Radiation from Medical Procedures in the Pathogenesis of Cancer and Ischemic Heart Disease: Dose-Response Studies with Physicians per 100,000 Population, by John W. Gofman, 1999, 699 pp., $35 hard cover, $27 soft cover, C.N.R. Book Division, Committee for Nuclear Responsibility, P.O. Box 421993, San Francisco, CA, 94142; ISBN 0-932682-98-9 (hard cover), 0-932682-98-7 (soft cover)]
The book by John Gofman has as central tenets two hypotheses:
The editor of the book also enclosed a two-part article by Gray on the subject of reducing patient exposure in diagnostic x-ray (Gray 1998a,b), ostensibly to validate the conclusions by Gofman. The cover letter from the editor included with the book went on to say: "...Dr. Gofman's new findings and recommended action will result in the employment of thousands of additional health physicists, wherever x-ray procedures are given. Their skills are badly needed..."
The book is an apparent scholarly treatment of two startling claims about health effects from medical x-rays that would have revolutionary ramifications if accepted by science and medicine. In short, Gofman did not prove the case nor were the conclusions (contained in part within the second hypothesis) demonstrated. The monograph is a rambling complex manipulation of cancer and other medical disease statistics that merely justifies a foregone conclusion stated in the preamble of the book. It is by no means objective science that reached an unavoidable conclusion due to the data.
The conclusions are reached by presenting a myriad of data plots that use an x-axis of Physicians per 100,000 Population, defined as "PhysPop." (To this reviewer, a very odd figure-of-merit from a standpoint of presenting scientific data.) The graphs support the notion that more physicians equate to more x-ray procedures and therefore more IHD. The author intends the readers to believe that plotting dependent variables as a function of increasing PhysPop is valid analogue to a dose effect relationship. A reader who is not trained in some form of radiological science or has some knowledge about methods used to perform radiation effects epidemiology might find the work quite convincing. But it is in reality junk science written in a manner that makes it very difficult to separate fact from contrived data. It is like saying that in the summer more ice cream is consumed than in the winter and in the summer, more people drown. Conclusion: Ice cream consumption is causally related to drowning. This book uses this basic tactic for 700 pages to "prove" both hypotheses.
The author would probably counter the above assessment by stating the book provides statistically rigorous presentation of supportive data. But Gofman fails to scientifically test the results for confounding factors that might negate the apparent rigor of statistical analysis. Some examples of what to this reviewer would seem to be obvious to ask:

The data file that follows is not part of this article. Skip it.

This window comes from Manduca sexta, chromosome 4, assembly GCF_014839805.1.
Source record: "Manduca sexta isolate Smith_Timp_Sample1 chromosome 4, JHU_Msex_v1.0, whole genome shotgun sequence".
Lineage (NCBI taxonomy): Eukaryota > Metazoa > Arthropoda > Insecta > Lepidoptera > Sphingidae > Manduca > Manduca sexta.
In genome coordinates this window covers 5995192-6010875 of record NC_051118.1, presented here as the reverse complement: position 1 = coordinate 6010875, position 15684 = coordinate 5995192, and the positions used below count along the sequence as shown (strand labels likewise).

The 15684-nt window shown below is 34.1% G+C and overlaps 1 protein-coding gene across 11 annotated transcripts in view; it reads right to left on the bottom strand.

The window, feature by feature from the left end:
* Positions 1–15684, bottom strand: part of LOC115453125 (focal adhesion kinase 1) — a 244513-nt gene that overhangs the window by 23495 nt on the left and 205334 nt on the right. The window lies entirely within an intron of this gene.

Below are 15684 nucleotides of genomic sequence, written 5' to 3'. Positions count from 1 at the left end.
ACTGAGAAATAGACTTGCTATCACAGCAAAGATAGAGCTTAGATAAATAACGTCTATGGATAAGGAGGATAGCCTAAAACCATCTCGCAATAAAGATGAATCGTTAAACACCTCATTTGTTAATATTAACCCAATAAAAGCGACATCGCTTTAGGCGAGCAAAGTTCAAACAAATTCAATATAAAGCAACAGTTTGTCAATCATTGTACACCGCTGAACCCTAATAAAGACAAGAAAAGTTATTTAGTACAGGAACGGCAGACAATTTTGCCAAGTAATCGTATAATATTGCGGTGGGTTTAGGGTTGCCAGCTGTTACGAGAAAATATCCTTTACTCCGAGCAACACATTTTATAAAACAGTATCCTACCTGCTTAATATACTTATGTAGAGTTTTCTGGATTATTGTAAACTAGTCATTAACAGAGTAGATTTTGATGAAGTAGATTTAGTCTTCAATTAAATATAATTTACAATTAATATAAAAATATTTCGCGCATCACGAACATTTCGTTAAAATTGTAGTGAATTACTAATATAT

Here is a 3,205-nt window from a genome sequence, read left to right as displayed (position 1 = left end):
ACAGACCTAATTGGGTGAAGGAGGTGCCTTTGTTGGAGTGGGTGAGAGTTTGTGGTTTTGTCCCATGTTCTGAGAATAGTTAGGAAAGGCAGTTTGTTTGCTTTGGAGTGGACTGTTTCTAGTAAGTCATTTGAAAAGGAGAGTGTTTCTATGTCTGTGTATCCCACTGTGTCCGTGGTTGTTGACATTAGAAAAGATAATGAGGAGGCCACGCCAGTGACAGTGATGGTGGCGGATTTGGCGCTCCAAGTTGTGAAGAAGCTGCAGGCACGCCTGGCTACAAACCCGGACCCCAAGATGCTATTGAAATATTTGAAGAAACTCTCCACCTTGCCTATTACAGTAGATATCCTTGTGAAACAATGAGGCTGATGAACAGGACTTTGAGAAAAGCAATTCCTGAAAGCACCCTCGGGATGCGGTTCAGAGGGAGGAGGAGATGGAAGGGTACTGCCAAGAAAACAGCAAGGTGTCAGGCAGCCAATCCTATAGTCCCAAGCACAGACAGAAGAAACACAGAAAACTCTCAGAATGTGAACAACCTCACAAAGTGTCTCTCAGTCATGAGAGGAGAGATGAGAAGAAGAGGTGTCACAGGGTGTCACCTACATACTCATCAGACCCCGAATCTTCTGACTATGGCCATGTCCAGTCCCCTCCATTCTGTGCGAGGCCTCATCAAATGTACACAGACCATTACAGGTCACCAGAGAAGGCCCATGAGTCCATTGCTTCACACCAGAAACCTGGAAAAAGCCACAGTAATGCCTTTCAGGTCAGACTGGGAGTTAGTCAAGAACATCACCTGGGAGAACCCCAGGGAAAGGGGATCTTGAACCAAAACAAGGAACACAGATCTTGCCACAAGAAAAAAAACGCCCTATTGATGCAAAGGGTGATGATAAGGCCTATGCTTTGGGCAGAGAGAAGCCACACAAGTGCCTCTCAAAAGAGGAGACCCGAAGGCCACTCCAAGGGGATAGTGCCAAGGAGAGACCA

The juxtaposition of the articles by Gray also fails to support the case. There is a minor similarity, in that Gray and Gofman are both calling for reduced medical exposure to the population. Gray in a quite lucid manner argues that there is a significant amount of wasted dose in diagnostic radiology because some clinics are not using the most up-to-date technology, and some practitioners need additional training. In his two-part set of articles, Gray makes a convincing and well-founded analysis of those two points. The Health Physics Society, other professional organizations, regulatory authorities, and national and international recommending bodies all support the concepts of optimization and limiting doses in medicine to as low as reasonably achievable.
The lack of regulatory standards for patient exposure to aid in the control of medical exposure is a great ambiguity in our society and culture. If occupational workers were routinely subjected to the levels of wasted dose routinely found in medicine, the regulatory agencies would have to intervene. While it would be wrong to regulate physicians in the exact same manner as occupational exposure and thus regulate the quantity of dose for every procedure, some higher level of accountability for wasted dose due to obsolete technology, poor procedures and/or training should be open to regulation, or at the least accountability to the extent workers are protected. Certainly these problems transcend the line between medicine and regulation. Although Gray attempts to bring only the generic issues to our attention in the articles, these ideas deserve serious and scholarly consideration and should not be associated with Gofman's thesis.
Gray and Gofman depart soon after expressing their individual desire to lower exposure to medical x-rays for completely different reasons and endpoints. In conclusion, Gofman's monograph is not an objective scientific work supported by data but merely a lengthy exposition of guilt by association.
Stephen V. Musolino
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